An Eastside Corps League of Mercy member, James Bryden, is so dedicated to his ministry of caring and visiting that he often gets to and from hospitals and homes by riding his bike. That may not seem so unusual, but this is the Seattle area–and that means he rides his bike in the rain! Praise God for James and his commitment to reaching out to others!
The Seattle Central Laotian Corps stepped out of the box when they went to visit and pray for a Buddhist monk who was sick–expressing both evangelism and caring!
“A friend closer than a brother”
As with any ministry, it is exciting when someone comes to know the Lord. Earlier this year a LOM volunteer from Bellingham, Wash., under the leadership of Major Judy Goodwin, had the privilege of leading a nursing home resident to the Lord. She became the resident’s “Mamma” in a spiritual sense and actually in a physical sense as well. All the resident’s family is located back east and she was desperately lonely and in need of connecting with someone. Not only did she meet a “friend who is closer than a brother,” she met a kindred spirit and godly parent figure in the League of Mercy volunteer who continues to visit her on a regular basis.
Remembering the elderly, the sick
The El Cajon Corps reports that one woman who lives in a nursing home had hoped that someone would come by to sing Christmas carols. When The Salvation Army showed up doing just that, she was overjoyed. Her enthusiasm was catching and others shared in her emotion and the love of the season.
The young people in the El Cajon Drama Troupe perform in local nursing homes.
League of Mercy members from the Herberger Center, Arizona, took three children with them to the Phoenix Veterans Administration Nursing Home. When the residents saw the boys in army fatigue outfits and the little girl in a tutu, they were so thrilled that they paid no attention to the adult visitors. The children gave the men and women socks, cards and lots of hugs. Several residents followed the visitors from room to room so they could get extra hugs. It looked like a parade!
A caring touch
League of Mercy members from the Los Angeles Central Corps provided manicures and hand/arm massages to residents of the Olympic Convalescent Center in the middle of downtown Los Angeles. Even though they often didn’t speak the same language, the truth is that caring for and expressing Christian love to people has nothing to do with language and/or culture–rather it is simply and sublimely this–the love of Christ at work in and through us.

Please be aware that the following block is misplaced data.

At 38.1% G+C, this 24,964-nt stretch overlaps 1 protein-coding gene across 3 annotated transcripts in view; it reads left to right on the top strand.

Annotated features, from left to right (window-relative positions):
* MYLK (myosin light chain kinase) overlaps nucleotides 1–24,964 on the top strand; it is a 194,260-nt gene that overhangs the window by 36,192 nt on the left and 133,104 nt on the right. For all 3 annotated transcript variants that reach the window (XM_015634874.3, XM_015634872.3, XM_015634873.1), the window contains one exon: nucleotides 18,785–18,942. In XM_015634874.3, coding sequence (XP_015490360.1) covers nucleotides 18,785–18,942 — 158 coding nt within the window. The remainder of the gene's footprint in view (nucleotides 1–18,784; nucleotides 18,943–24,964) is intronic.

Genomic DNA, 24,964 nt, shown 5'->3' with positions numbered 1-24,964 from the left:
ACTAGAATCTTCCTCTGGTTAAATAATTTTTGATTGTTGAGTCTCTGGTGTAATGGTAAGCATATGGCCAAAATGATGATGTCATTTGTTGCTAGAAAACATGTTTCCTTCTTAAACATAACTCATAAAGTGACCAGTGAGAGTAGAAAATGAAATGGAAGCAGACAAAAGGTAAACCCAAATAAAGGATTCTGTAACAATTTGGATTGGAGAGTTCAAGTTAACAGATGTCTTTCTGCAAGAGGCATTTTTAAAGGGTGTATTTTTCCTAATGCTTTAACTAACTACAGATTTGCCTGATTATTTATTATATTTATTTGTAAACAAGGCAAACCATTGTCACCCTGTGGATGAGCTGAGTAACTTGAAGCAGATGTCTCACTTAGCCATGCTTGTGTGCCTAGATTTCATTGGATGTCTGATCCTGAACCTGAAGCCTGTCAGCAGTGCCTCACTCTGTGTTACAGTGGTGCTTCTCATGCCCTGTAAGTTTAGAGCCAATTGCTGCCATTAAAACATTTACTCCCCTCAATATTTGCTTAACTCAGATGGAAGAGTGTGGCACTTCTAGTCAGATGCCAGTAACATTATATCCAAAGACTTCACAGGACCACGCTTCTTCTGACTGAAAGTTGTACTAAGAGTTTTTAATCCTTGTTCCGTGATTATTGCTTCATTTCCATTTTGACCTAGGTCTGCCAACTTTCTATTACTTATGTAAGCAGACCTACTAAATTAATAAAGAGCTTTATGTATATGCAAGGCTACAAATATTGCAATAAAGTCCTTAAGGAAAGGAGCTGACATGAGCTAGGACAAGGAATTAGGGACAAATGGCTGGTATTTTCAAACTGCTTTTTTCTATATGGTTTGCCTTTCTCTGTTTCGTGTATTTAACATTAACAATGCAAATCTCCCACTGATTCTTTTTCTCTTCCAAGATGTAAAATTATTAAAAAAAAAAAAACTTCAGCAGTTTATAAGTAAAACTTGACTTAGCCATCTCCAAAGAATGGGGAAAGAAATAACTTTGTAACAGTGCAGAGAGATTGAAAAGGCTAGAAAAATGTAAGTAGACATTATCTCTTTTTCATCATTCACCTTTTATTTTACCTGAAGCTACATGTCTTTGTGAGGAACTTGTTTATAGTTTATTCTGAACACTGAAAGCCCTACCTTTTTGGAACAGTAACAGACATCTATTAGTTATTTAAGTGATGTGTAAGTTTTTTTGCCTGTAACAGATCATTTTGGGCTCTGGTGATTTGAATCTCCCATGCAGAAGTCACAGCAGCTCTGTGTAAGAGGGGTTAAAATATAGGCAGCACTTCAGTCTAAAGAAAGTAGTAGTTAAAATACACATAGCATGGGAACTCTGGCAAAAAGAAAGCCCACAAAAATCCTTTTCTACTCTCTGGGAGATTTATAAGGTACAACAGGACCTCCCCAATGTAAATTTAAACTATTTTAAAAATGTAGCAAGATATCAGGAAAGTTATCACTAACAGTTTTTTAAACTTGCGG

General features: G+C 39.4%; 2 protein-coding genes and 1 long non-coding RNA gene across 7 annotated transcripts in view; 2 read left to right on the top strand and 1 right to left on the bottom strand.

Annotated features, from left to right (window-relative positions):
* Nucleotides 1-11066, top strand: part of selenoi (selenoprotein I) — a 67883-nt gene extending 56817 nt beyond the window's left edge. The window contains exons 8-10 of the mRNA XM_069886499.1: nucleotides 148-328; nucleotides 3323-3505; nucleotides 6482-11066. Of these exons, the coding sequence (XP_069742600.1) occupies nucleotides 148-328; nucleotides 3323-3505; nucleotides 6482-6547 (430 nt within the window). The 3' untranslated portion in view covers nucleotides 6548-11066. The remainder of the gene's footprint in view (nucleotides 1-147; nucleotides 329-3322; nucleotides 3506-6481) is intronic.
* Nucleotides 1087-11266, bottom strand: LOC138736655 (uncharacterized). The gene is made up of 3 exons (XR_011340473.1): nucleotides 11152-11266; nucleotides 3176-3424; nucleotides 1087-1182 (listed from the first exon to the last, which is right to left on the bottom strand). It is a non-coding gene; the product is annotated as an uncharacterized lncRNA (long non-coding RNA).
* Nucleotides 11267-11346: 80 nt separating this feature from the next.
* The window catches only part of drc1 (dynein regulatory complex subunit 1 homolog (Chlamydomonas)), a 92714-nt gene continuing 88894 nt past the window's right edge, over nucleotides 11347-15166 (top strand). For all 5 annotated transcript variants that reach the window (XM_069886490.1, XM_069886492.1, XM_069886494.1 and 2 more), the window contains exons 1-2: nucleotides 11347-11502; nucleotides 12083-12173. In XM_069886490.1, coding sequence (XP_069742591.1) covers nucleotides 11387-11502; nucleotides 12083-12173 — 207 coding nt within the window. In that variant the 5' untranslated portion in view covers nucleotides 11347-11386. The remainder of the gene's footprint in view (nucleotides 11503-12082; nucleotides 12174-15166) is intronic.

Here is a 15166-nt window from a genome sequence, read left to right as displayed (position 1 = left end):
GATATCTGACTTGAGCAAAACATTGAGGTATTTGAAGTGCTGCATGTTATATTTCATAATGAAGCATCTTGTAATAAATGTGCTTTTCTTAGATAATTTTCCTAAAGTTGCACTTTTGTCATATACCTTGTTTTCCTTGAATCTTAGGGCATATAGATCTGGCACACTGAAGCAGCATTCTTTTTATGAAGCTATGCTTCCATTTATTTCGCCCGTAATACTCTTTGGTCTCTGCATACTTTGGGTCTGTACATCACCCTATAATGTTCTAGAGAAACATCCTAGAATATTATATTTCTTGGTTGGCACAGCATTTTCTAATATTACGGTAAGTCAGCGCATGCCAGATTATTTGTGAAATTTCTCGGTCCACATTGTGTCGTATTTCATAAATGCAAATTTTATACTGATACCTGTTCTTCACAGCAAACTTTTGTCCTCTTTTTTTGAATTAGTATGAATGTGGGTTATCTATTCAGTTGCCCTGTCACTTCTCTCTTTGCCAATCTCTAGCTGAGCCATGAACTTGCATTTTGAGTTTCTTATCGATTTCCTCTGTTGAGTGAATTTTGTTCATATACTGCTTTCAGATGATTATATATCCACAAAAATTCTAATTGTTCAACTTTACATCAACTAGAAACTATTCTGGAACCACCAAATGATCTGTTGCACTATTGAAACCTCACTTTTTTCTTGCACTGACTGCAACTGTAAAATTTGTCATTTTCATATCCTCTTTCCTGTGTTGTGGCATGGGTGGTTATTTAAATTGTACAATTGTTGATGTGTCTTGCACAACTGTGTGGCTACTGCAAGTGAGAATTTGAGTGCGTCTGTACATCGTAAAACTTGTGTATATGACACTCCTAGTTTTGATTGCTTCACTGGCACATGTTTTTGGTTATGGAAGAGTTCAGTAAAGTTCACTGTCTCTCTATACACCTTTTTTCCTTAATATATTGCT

The practical ministry of the Anaheim Temple League is ongoing. This group regularly provides transportation for seniors who are without any–to doctors, shopping, etc. One young woman also gives haircuts to several homebound women.
The Compton Corps’ LOM provided service to one of their own, a gentleman who was widowed after 62 years of marriage. The members assisted with funeral arrangements, prepared food for him in the early days and provided food items for the days to follow. Because of their love for this couple, the members spend a good amount of time “being there” during his bereavement.
Officially inaugurated in Canada in 1892, the League of Mercy was the idea of Mrs. Commandant Herbert (Cornelie) Booth who, with her husband, was a territorial leader. The ministry spread to the U.S. in 1905. Today it is international in scope.
The mission of this unit of The Salvation Army is to provide a spiritual and social ministry to the sick, the handicapped, the aged, the shut-in and those who are lonely and discouraged, whether in institutions or private homes. It seeks to comfort, cheer, and, when possible, provide material assistance. The League of Mercy always provides hope through an expression of God’s love.
This ministry is accomplished through organized groups and by individuals. By scheduled visitations, volunteers assure those they visit that someone cares for them. Whenever possible, they conduct activities and parties to celebrate birthdays and holidays, and they seek opportunities, with the appropriate permission, to hold Bible studies and/or religious services in the various institutions.
League of Mercy volunteers keep in their minds and hearts the basis for this ministry, which is found in Matthew 25:40: “Inasmuch as ye have done it unto one of the least of these my brethren, ye have done it unto me.” This is the League of Mercy motto.